Don’t Snatch the Food out of Your Child’s Mouth!

I just read a real­ly dis­turb­ing arti­cle on Peg­gy Orenstein’s Web site. In Fear of Fat­ness, Oren­stein talks about the bias that even young chil­dren have against fat peo­ple, and the trou­bles that fat girls and their par­ents face. I was par­tic­u­lar­ly hor­ri­fied by the plight of one moth­er, who was so frus­trat­ed by her 5-year-old daughter’s fat­ness that she admits that she “fights the urge just to snatch the food out of the child’s mouth.” This is an unnat­ur­al prob­lem.

No moth­er in nature tries to pro­tect her off­spring by snatch­ing food out of its mouth. This unnat­ur­al prob­lem results from the unnat­ur­al diet that is stan­dard in the Unit­ed States. Moth­ers are sup­posed to feed and nur­ture their chil­dren. Why are Amer­i­can moth­ers strug­gling to lim­it their children’s por­tions?

If the child were being fed the kinds of food that nat­u­ral­ly slim pop­u­la­tions eat, then the weight prob­lem and the strug­gle for por­tion con­trol would sim­ply van­ish. The child would also avoid ear­ly puber­ty and have a low risk of breast can­cer in adult­hood.

Oren­stein men­tions that the par­ents turned to the child’s pedi­a­tri­cian for dietary advice. Unfor­tu­nate­ly, med­ical doc­tors typ­i­cal­ly know lit­tle about nutri­tion. Back in 1963, the Amer­i­can Med­ical Asso­ci­a­tion report­ed that doc­tors weren’t learn­ing enough about nutri­tion and dietet­ics in med­ical school. A few years lat­er, their fol­low-up report showed that noth­ing had changed. Peri­od­i­cal­ly, some oth­er expert pan­el stud­ies the prob­lem and comes up with exact­ly the same con­clu­sions: our doc­tors are not being ade­quate­ly trained in nutri­tion and dietet­ics. Thus, it’s not sur­pris­ing that the child’s pedi­a­tri­cian has giv­en the fam­i­ly hor­ri­ble advice that is cor­rod­ing the moth­er-child rela­tion­ship.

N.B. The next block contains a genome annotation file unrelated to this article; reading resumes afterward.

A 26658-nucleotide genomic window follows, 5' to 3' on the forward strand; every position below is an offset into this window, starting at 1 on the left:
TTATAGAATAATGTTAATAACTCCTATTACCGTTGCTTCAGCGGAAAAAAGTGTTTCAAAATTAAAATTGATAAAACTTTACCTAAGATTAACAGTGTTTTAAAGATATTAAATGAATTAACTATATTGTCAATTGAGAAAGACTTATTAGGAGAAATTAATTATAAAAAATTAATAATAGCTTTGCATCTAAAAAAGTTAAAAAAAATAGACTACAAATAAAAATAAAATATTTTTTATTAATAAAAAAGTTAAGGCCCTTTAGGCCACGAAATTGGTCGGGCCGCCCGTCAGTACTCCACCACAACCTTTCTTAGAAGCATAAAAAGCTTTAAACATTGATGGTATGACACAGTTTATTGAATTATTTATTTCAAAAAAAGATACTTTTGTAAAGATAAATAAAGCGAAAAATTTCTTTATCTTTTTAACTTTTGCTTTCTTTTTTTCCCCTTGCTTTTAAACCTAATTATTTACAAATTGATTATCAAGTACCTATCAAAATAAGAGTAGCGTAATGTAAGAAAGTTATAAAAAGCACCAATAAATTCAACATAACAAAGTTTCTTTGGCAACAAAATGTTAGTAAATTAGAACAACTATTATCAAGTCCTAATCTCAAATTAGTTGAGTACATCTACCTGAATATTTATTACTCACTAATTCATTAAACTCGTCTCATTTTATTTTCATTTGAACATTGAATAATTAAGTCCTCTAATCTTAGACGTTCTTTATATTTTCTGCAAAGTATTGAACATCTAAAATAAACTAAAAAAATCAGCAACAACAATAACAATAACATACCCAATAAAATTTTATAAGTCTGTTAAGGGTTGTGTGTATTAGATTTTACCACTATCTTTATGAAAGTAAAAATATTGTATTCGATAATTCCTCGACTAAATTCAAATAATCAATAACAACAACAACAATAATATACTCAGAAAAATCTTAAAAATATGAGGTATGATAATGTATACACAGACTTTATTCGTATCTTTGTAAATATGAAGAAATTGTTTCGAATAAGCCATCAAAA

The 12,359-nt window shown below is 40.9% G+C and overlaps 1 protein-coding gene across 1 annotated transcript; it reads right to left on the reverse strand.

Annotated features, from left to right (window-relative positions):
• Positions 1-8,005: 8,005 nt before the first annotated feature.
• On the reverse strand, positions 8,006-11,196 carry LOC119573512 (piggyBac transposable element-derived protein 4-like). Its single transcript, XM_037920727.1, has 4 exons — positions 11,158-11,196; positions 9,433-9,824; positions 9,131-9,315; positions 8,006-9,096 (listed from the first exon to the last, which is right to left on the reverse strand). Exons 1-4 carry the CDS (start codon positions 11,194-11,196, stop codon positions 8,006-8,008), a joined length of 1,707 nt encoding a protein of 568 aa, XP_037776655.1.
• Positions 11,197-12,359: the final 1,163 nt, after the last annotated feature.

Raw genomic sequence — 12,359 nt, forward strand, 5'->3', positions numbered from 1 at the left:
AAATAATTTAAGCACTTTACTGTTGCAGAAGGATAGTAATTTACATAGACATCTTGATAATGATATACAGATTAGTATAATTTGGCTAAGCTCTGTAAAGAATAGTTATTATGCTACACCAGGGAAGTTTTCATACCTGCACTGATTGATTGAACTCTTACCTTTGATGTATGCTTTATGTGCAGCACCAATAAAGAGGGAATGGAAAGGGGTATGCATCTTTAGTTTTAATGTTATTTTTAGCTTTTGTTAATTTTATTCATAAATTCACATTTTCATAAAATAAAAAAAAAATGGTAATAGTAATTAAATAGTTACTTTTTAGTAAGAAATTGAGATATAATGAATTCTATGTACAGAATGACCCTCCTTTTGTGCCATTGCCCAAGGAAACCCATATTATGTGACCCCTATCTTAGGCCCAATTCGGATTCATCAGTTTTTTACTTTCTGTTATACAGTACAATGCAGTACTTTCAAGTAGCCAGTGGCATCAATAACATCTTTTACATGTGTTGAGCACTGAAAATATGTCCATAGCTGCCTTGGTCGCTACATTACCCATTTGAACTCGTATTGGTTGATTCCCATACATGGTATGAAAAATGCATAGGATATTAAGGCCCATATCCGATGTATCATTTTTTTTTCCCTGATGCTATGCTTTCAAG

The pedi­a­tri­cian has been work­ing with the fam­i­ly to con­trol the child’s por­tions. No ani­mal in nature con­trols its weight by eat­ing less than it wants to eat. Nor does any ani­mal force itself to go to step aer­o­bics class. Wild ani­mals rely on their appetite to reg­u­late their weight. Appetite works well for reg­u­lat­ing weight as long as the crea­ture is eat­ing the kind of food that is appro­pri­ate for its species. We have an epi­dem­ic of obe­si­ty in peo­ple in the Unit­ed States because the stan­dard Amer­i­can diet is far too dense in calo­ries. It has too much fat and not enough fiber. It over­feeds us before it sat­is­fies our appetite. When peo­ple try to “cor­rect” this prob­lem by lim­it­ing their por­tions, they end up even more unsat­is­fied. They end up strug­gling against a pri­mal urge, and the pri­mal urge usu­al­ly wins in the end. When par­ents end up need­less­ly strug­gling against their children’s pri­mal urges, their rela­tion­ship with the child will suf­fer.